Mark 1: 29 – 39 Jesus heals many & Jesus prays in a solitary place
Jesus heals many
As soon as they left the synagogue, they went with James and John to the house of Simon and Andrew. Simon’s mother-in-law was in bed with a fever, and they immediately told Jesus about her. So he went to her, took her hand and helped her up. The fever left her and she began to wait on them.
That evening after sunset the people brought to Jesus all who were ill and demon-possessed. The whole town gathered at the door, and Jesus healed many who had various diseases. He also drove out many demons, but he would not let the demons speak because they knew who he was.
Jesus prays in a solitary place
Very early in the morning, while it was still dark, Jesus got up, left the house, and went off to a solitary place, where he prayed. Simon and his companions went to look for him, and when they found him, they exclaimed: ‘Everyone is looking for you!’
Jesus replied, ‘Let us go somewhere else – to the nearby villages – so that I can preach there also. That is why I have come.’ So he travelled throughout Galilee, preaching in their synagogues and driving out demons.
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It was the Sabbath, and Jesus had just amazed the townsfolk of Capernaum by his teaching and by casting out a demon. Because it was the Sabbath, with strict rules about how far you could travel, Jesus went to the house of Simon and Andrew. There he found Simon’s mother-in-law, who was ill.
Mark gives us important details about the healing of Simon’s mother-in-law. He is describing a specific woman, with specific symptoms. She was Simon’s mother-in-law, and she was suffering from a fever that was bad enough to confine her to bed. The disciples told Jesus about her. It was the Sabbath; healing her would be controversial. But Jesus is moved by compassion. He went to her, took her hand and helped her get up. The fever left her, and she began to wait on them.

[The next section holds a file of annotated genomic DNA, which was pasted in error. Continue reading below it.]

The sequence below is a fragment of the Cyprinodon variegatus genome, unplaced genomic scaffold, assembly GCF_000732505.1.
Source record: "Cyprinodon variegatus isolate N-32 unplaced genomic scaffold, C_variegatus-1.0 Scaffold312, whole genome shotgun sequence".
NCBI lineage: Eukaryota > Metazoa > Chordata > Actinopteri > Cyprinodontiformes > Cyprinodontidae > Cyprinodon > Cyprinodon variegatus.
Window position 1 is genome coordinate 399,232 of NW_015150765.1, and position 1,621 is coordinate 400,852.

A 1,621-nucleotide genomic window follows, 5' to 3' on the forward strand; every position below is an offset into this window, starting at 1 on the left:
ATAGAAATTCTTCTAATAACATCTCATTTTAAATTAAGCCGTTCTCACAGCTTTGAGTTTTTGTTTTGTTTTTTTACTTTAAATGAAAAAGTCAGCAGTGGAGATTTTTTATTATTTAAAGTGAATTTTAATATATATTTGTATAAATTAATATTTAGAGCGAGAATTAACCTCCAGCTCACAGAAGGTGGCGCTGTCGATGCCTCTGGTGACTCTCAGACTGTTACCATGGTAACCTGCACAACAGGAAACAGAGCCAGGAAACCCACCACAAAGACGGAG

We experience an act of healing by Jesus whenever we are forgiven. Are we like Simon’s mother-in-law? Do we immediately start to serve Jesus with renewed vigour? Forgiveness is a great opportunity for us to rededicate ourselves to the service of Jesus.
Although Jesus carried out many healings later that evening, this was the one that stayed in the mind of the disciple who witnessed it. Maybe it was Simon himself who recounted the story to Mark. For many years, the writer of Mark’s gospel was believed to be a friend of Simon Peter, who was with him in Rome and recorded everything Simon Peter remembered of Jesus’ ministry. I understand this is no longer the accepted view, but the gospel is early – the first of the four – and is believed to have been written in the 70s AD. It is quite conceivable that this healing is based on a direct eye-witness account, and the detail provided supports that view.
The Sabbath lasted until sunset, and as soon as the sun had set, the townsfolk began to bring their sick and demon-possessed to Jesus. Mark tells us that Jesus healed many and drove out many demons. My 21st century mind struggles with the concept of demon-possession. For Mark, what differentiated illness from demon-possession? Would we reach the same diagnosis today? How could we differentiate between demon-possession and mental illness?
At all events, Jesus must have been busy for hours, and every one of those healings cost him power. We know this, because Mark 5: 25 – 34 tells us about the healing of the woman with an issue of blood. She touched Jesus’ cloak and was healed. Jesus said, “Who touched me?” He knew that somebody had been healed. As verse 30 puts it, ‘At once Jesus realised that power had gone out from him.’ Luke actually puts the words into the mouth of Jesus: “But Jesus said, ‘Someone touched me; I know that power has gone out from me.’ (Luke 8: 46) Healing took energy.
Despite finishing late in the evening, Jesus was up long before dawn, when he went to a solitary place to pray. ‘Despite finishing late’? Perhaps I should say, ‘Because he finished late’? Jesus needed the time of solitary prayer to regain strength for his arduous ministry. He also needed guidance as to the next step in his ministry. Should he stay in Capernaum and consolidate? Or should he tour the other villages in the area and spread the word as far as possible? He prayed, in solitude; and when the disciples came looking for him, full of enthusiasm at the response of the people of Capernaum, Jesus was able to say, ‘Let us go somewhere else – to the nearby villages – so that I can preach there also. That is why I have come.’
I’m sorry that I cling on to too much self-will. I do not always accept your guidance or obey your commands. Please help me to respond to your love, shown in Jesus, in whose name I pray.